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Chuunibyou Demo Koi ga Shitai!
I suppose things aren't as they would seem on the surface with this series. On the surface, Love, Chuunibyo and Other Delusions appears to be an anime comedy title poking fun of the social awkwardness faced with a growing phase unique to the Japanese culture, in this case Yuuta trying to move on from this awkward phase from his middle school years and encountering a girl in his class undergoing the same delusional phase. For those not in the know, chuunibyo is a growing phase common in mostly second-year middle school students in Japan that develop delusions of grandeur like acting more mature than they really are, those who obsessively follow ongoing trends to try being different or those convinced that they have mystical powers. Many of the focused characters within this series suffer(ed) from the third mentioned element of the phase, with Yuuta and Shinka trying to move on from what they seen as an embarrassing phase in their life at that point. For the first half, the series is mostly focused on comedy with the chemistry between Rikka and Yuuta, the formation of a school club used mostly by Rikka and Sanae to delight in their delusions and encountering several other characters connected to the chuunibyo phase in some form. While I'll give the show credit that it offered something different with its comedy thanks to showing off the delusions experienced by Rikka and Sanae, I wasn't into the comedy to the show for the most part.|
The second half to the series is where I got better enjoyment out of Love, Chuunibyo and Other Delusions as it offers up depth to Rikka and Yuuta's characters that explain the reasons for why Rikka became a chuunibyo and gives Yuuta much of her attention. This leads the show to slowly shift into a dramatic mood as Rikka's character back story is a tragic one that is convincingly believable and Yuuta finds himself increasingly pressured by Rikka's family to have her break out of her chuunibyo persona due to their own perceptions of why she developed it. These developments also help to make the romance seemingly developing between the two characters to be more convincing as Yuuta becomes conflicted over his feelings for her and trying to move on from his chuunibyo delusions while entangled in Rikka's family woes, while Rikka is confused over what she feels for him thanks to her chuunibyo delusions. Their relationship is tested in the show's final two episodes when Rikka tries distancing herself from her chuunibyo ways, with the resolution being a bit of a cop-out when things come to an end with the series. Still, the drama and developments for the show's second half saved it from complete mediocrity in my viewing of it.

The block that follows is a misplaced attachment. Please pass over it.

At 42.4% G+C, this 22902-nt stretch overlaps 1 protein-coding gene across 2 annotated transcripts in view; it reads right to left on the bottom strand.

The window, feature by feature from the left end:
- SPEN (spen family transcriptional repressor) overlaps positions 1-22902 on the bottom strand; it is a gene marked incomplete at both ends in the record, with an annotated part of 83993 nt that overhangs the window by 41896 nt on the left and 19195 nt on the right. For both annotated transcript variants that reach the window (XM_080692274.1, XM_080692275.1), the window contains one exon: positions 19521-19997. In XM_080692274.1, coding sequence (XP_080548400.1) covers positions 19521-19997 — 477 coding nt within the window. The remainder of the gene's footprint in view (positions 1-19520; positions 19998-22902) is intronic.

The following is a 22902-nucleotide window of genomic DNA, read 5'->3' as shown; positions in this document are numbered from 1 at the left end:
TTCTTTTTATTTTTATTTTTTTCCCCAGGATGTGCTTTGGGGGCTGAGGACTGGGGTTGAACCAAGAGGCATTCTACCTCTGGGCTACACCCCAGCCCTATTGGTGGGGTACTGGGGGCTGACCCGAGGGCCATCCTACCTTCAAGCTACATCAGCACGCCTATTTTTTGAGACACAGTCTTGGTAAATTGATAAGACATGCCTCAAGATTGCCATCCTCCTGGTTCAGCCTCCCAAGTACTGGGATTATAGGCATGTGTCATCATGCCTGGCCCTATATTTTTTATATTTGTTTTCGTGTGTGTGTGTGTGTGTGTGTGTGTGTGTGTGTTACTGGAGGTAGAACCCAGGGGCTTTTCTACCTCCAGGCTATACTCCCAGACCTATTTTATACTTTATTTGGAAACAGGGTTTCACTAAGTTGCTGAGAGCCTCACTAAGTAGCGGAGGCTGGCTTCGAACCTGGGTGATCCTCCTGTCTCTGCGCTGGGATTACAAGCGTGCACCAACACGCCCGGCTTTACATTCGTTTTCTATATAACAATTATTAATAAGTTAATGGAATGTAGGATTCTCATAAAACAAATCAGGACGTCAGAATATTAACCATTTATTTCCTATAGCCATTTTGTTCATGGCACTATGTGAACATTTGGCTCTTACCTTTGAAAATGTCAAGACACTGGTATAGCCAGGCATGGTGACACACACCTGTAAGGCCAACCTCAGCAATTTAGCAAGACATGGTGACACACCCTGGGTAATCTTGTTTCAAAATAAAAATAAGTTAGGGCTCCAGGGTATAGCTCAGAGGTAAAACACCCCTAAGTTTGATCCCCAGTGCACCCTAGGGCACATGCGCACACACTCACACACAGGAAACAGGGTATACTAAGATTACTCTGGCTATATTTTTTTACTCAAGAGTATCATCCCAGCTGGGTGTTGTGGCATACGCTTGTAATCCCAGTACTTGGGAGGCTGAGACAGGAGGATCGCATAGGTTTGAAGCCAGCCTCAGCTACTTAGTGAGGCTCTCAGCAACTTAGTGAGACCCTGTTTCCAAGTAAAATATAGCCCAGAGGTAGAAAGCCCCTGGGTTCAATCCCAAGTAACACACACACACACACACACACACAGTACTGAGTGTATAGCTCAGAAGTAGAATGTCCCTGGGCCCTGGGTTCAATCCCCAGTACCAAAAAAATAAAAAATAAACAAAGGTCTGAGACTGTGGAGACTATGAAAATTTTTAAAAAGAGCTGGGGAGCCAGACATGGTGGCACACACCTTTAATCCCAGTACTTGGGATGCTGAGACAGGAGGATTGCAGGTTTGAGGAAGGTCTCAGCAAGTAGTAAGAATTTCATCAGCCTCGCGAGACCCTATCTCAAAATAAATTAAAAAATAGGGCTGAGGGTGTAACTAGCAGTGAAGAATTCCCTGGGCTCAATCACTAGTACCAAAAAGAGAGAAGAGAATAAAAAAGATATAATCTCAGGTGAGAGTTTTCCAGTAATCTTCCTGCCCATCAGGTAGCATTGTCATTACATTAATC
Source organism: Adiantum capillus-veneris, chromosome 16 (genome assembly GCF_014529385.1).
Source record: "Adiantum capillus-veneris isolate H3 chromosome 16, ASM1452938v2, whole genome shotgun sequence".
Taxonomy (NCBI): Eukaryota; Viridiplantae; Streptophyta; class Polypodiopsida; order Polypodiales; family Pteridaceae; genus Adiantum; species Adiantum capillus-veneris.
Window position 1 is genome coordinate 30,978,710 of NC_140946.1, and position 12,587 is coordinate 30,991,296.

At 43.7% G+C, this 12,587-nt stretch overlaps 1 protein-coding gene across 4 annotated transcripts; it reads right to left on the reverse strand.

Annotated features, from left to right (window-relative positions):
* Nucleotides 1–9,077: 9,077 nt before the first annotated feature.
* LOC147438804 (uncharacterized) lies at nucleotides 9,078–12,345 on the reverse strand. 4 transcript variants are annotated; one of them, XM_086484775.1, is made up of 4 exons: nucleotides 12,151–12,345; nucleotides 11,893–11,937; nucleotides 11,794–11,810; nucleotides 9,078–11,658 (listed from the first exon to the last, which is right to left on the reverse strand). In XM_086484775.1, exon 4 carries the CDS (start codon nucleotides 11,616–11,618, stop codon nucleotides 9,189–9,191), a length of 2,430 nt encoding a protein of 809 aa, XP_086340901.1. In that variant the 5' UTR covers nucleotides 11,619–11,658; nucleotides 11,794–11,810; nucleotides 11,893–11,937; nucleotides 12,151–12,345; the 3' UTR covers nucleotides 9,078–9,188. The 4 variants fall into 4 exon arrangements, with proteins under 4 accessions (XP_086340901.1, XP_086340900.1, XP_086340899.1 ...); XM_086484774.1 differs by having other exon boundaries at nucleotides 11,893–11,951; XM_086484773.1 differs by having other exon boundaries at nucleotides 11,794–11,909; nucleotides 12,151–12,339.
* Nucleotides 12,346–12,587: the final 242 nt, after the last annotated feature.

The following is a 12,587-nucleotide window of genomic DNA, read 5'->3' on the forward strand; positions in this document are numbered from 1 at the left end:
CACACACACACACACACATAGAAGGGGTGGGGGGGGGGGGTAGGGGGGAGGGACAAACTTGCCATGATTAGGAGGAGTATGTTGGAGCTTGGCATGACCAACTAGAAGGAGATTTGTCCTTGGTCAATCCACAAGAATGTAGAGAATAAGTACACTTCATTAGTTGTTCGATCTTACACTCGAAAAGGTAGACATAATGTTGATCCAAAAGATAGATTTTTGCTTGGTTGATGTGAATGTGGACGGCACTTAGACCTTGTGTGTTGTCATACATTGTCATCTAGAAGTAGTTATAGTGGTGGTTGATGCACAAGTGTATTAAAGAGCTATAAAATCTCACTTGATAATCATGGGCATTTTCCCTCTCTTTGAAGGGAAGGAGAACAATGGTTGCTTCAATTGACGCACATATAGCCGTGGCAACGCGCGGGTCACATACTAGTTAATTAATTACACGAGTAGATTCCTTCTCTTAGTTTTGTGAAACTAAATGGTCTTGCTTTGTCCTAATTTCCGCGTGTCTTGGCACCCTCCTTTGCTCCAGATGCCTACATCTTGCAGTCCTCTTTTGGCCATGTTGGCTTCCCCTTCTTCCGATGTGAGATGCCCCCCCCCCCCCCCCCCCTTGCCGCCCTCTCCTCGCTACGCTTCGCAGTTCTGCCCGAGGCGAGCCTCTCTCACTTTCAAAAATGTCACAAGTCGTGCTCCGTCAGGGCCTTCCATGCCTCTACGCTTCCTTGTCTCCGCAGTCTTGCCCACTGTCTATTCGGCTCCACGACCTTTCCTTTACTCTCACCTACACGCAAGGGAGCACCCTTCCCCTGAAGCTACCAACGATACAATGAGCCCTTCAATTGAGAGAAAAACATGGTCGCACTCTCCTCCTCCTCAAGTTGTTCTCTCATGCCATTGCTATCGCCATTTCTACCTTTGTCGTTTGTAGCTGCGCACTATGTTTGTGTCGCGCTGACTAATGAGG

Being animated by Kyoto Animation, the Chuunibyo sports a good deal of detail and vivid color in the designs of its settings and characters. Character designs are made in KyoAni's typical style, though scenery shots are still pleasing on the eyes with them. The animated highlight for the series come from the occasional bits in the series where we see the delusional worlds of chuunibyo characters come into their play with the mystical powers they believe themselves to possess.
Overall, Love, Chuunibyo and Other Delusions is somewhat of a mixed bag for me. On the one hand, its first half mostly offers unique, yet subpar, efforts at comedy with the chemistry between chuunibyo students and those who are former chuunibyo themselves. But its second half offers up engaging dramatic developments with Yuuta and Rikka that explore the latter's past and offer convincing developments in their relationship that are only hindered by the title's cop out of a resolution. Its a decent enough title on its own merits, but I don't think I have enough interest in the series to be tempted in checking out its second season that came out earlier this year.